The only thing more heartbreaking than the death of a loved one is when that loved one dies as the result of an accident that could have easily been avoided. For people who have lost someone as the result of an accident injury or negligence, the pain of that person’s passing is aggravated by the sense of injustice over the way they were taken. Unfortunately, unintentional injury deaths are common, and a leading cause of death in the United States. While these tragedies leave families reeling from the loss and unsure on how to move forward, there are practical considerations that must be dealt with in terms of day to day life. While no amount of compensation can bring back a cherished loved one or make up for their passing, dealing with the added burden of financial losses due to a wrongful death is something no one should have to bear. By filing a wrongful death lawsuit, you can get justice for your loved one, while ensuring your family will survive and eventually recover from this loss.
Wrongful Death Lawsuits
According to the Centers for Disease Control and Prevention, unintentional injuries are the
number one cause of death for people aged 44 and under, and the third leading cause of death for those aged 45-64. Over 130,000 people die each year as the result of accidents, leaving their families devastated and wondering how they can possible move on or recover from such a tragedy.
Section 377.60 of the California Code of Civil Procedure allows family members of people who have died due to accidental injuries or as the result of someone’s reckless or negligent actions to file a wrongful death lawsuit. The types of cases in which a wrongful death may be filed include the following:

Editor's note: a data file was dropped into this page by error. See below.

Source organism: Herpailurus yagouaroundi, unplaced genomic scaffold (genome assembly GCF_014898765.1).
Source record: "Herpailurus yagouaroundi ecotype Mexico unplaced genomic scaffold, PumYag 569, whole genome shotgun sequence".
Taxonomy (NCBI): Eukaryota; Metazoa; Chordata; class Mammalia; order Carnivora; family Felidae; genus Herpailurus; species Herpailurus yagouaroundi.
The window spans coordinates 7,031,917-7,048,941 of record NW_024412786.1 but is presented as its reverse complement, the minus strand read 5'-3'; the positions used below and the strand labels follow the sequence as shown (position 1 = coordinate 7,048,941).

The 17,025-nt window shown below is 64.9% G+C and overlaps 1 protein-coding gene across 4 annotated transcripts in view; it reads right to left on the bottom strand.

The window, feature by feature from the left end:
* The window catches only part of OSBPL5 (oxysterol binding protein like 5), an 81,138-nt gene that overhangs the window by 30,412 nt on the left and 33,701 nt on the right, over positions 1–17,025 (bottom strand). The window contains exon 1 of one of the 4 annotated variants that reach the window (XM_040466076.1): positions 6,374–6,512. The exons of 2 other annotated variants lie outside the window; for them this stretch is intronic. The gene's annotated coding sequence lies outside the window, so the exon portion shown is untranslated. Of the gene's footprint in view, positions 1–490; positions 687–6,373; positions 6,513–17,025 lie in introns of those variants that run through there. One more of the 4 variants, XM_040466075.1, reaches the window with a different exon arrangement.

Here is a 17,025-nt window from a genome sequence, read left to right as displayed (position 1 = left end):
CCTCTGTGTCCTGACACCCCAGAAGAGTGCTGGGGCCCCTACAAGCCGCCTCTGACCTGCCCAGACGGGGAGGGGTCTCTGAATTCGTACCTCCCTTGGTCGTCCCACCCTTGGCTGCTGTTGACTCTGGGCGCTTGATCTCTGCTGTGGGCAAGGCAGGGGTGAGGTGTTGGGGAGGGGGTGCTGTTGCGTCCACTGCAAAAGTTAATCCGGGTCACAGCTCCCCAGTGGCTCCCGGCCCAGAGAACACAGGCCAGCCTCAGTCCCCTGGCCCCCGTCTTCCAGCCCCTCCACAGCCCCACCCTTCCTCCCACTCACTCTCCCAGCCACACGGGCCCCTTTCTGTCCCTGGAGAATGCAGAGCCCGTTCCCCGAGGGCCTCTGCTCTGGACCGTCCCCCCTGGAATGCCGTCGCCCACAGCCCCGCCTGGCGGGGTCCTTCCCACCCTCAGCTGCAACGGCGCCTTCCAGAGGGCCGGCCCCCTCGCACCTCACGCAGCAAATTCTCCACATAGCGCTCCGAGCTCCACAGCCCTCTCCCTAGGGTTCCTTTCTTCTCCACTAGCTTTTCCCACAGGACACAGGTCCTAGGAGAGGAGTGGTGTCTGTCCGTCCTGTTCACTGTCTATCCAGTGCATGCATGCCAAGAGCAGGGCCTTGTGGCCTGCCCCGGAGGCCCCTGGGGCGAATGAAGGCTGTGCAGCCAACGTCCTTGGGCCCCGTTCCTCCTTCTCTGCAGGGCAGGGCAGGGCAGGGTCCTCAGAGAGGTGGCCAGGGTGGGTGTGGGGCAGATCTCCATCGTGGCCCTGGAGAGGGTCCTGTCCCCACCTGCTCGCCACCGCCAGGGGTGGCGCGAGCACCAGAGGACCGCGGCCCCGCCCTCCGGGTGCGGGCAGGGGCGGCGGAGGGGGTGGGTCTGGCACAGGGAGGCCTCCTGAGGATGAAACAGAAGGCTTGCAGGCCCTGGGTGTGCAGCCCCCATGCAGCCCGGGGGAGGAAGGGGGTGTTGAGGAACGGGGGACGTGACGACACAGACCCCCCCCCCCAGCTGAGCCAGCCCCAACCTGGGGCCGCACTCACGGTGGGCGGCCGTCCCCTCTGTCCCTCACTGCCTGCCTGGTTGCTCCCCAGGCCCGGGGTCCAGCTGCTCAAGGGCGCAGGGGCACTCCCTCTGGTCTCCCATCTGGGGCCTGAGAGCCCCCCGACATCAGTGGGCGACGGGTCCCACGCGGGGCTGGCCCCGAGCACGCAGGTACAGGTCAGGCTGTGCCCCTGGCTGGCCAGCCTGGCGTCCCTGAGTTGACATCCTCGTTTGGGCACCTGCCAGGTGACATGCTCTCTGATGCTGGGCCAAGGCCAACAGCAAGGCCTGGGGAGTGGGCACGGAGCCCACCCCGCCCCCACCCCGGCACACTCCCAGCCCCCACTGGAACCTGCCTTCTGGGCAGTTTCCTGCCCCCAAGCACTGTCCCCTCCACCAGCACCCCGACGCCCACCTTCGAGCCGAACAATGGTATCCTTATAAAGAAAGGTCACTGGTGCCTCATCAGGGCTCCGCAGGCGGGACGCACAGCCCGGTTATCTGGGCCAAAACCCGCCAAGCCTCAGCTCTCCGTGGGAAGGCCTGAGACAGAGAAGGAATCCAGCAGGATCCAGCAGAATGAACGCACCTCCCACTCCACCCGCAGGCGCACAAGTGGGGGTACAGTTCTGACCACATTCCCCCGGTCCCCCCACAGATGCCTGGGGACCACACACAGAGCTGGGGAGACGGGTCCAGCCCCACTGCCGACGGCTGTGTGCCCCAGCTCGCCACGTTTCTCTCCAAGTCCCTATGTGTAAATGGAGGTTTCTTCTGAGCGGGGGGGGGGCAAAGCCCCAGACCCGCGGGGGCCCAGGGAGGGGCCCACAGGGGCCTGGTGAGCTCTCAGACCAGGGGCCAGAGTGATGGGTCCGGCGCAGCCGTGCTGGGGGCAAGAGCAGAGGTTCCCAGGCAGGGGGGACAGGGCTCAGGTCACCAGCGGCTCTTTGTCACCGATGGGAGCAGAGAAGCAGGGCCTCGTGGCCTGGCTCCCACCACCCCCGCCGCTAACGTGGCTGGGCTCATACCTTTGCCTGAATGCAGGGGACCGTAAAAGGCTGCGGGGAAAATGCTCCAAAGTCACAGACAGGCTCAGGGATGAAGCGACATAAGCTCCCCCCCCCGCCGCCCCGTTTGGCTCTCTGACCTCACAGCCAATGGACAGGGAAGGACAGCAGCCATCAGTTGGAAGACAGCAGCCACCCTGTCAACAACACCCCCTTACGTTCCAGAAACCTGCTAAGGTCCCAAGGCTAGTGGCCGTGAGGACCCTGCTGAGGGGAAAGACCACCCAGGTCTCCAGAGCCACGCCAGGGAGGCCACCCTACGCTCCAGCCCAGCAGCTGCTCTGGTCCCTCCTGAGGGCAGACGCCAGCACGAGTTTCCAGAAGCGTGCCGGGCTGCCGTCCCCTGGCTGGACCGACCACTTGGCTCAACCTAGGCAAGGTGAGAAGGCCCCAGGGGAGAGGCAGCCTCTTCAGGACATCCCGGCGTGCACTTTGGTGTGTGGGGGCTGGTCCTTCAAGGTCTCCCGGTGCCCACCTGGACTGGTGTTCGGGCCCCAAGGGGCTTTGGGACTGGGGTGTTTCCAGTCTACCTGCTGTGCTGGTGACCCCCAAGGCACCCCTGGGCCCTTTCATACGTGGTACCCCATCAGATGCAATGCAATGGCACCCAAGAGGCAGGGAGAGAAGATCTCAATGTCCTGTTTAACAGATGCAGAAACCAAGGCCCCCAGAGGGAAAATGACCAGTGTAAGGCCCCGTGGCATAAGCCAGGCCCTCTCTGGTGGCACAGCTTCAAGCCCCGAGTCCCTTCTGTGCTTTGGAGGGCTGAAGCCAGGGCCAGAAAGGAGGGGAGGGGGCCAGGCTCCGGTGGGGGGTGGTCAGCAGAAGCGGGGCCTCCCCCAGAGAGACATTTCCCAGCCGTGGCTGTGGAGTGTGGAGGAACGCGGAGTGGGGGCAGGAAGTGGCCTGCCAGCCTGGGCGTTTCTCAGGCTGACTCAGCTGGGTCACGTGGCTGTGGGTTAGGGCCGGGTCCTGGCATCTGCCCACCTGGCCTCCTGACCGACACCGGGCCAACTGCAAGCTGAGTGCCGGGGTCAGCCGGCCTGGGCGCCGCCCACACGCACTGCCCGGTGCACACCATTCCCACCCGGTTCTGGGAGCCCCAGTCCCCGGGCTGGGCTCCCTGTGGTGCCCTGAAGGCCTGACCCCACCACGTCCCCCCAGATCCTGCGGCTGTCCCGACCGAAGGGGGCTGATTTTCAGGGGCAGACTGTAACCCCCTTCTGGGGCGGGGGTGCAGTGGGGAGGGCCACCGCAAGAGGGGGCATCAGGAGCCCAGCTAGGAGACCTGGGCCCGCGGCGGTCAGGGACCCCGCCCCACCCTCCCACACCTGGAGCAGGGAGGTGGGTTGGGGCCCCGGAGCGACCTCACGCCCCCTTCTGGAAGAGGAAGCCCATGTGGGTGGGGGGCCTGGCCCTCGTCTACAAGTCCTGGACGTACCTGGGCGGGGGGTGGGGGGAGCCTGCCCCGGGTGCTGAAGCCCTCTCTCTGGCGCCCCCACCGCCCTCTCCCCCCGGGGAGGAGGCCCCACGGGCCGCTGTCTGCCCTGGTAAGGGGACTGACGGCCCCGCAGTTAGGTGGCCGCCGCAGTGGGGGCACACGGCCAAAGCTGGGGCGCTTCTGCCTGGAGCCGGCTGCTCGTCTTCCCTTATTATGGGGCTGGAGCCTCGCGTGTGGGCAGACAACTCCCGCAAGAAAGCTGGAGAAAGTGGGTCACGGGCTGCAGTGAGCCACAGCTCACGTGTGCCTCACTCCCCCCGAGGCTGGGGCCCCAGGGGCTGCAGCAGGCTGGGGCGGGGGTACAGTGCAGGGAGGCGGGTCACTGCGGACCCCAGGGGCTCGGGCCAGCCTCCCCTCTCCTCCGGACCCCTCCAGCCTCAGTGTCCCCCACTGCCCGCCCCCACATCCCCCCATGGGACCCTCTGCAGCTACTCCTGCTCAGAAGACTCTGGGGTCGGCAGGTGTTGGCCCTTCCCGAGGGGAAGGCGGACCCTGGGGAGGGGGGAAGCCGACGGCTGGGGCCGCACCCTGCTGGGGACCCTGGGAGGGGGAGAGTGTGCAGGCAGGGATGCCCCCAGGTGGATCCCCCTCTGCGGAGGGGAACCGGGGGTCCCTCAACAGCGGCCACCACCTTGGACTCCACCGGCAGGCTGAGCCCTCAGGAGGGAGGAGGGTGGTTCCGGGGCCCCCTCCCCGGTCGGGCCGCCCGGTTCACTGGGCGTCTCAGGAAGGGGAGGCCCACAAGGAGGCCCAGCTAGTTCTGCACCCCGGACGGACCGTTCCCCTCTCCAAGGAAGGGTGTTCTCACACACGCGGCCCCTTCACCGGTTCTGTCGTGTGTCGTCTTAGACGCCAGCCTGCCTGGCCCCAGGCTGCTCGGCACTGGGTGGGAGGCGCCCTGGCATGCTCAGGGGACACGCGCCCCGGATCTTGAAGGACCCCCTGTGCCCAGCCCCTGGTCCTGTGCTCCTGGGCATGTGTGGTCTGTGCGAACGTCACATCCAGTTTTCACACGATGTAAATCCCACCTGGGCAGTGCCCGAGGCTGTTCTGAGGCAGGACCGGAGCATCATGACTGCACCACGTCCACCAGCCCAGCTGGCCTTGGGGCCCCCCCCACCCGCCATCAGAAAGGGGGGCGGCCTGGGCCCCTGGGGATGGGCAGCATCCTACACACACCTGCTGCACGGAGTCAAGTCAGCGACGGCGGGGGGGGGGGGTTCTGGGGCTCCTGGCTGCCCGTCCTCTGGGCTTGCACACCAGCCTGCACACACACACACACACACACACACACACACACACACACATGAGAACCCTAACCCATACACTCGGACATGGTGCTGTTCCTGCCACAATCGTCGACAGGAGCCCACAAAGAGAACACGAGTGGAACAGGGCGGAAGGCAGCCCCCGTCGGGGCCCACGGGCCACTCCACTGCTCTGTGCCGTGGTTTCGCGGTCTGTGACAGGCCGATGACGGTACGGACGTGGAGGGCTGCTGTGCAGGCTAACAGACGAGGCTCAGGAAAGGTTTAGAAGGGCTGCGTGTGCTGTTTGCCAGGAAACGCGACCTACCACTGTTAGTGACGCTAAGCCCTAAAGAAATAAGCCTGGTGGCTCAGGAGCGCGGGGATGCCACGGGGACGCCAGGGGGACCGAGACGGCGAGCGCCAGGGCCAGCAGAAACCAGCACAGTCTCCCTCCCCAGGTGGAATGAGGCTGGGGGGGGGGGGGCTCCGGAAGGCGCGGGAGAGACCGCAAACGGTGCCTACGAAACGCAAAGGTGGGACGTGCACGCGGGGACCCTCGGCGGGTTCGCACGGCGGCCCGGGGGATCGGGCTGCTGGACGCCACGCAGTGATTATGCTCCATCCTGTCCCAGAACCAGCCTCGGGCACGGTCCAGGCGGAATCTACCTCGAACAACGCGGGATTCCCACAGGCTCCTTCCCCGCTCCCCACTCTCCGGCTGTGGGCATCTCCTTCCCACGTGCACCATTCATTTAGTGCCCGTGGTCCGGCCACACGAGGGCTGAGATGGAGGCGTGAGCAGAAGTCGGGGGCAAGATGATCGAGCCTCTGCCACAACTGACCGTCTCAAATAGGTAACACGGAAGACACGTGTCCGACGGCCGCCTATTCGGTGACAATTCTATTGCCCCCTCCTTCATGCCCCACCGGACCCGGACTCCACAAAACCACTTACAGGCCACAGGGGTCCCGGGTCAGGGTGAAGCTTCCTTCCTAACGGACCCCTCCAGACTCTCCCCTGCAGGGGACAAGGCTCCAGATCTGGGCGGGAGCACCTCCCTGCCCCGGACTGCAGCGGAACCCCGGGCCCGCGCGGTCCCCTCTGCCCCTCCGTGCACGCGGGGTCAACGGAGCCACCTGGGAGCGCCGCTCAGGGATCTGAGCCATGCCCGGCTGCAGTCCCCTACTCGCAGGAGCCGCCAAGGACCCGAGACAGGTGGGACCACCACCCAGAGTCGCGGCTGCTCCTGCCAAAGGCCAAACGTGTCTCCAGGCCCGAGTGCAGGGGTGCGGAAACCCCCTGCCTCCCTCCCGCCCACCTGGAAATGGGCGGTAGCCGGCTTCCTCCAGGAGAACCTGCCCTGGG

- Car accidents;
- Product liability cases;
- Medical malpractice cases;
- Nursing home abuse and neglect;
- Work accidents;
- Premises liability cases; and
- Travel related accidents.
Family members who may be entitled to file a claim on the behalf of a deceased loved one include parents, spouses, domestic partners, children, and even grandchildren of the victim. Damages that can be claimed include any medical expenses that were incurred by the victim, such as doctor and hospital bills, and costs associated with end of life care, as well as the cost of funeral expenses.
The Family Afterwards
In the aftermath of a wrongful death, the family is forced to go on, while dealing with the devastating consequences of what has happened. In an effort to compensate survivors, courts often award a judgment to the families of victims for future losses, such as lost income and financial contributions the person would have made to the family over the course of their lifetime. Courts also often provide a judgment in light of the loss the family has suffered, in terms of the role the victim played in the family.
Of course, there is no amount that can compensate a grieving parent for not being able to see a child get married or have children, or for a grieving spouse who is denied the comforts and joys of growing old with their partner. Children are forever affected by the death of a parent, and their loss will always be felt at family events and during life’s milestones, such as graduations and weddings. At the same time, a judgment obtained through a wrongful death lawsuit can help to lend some sort of closure to a painful chapter in a family’s life, and give some vindication for those left behind.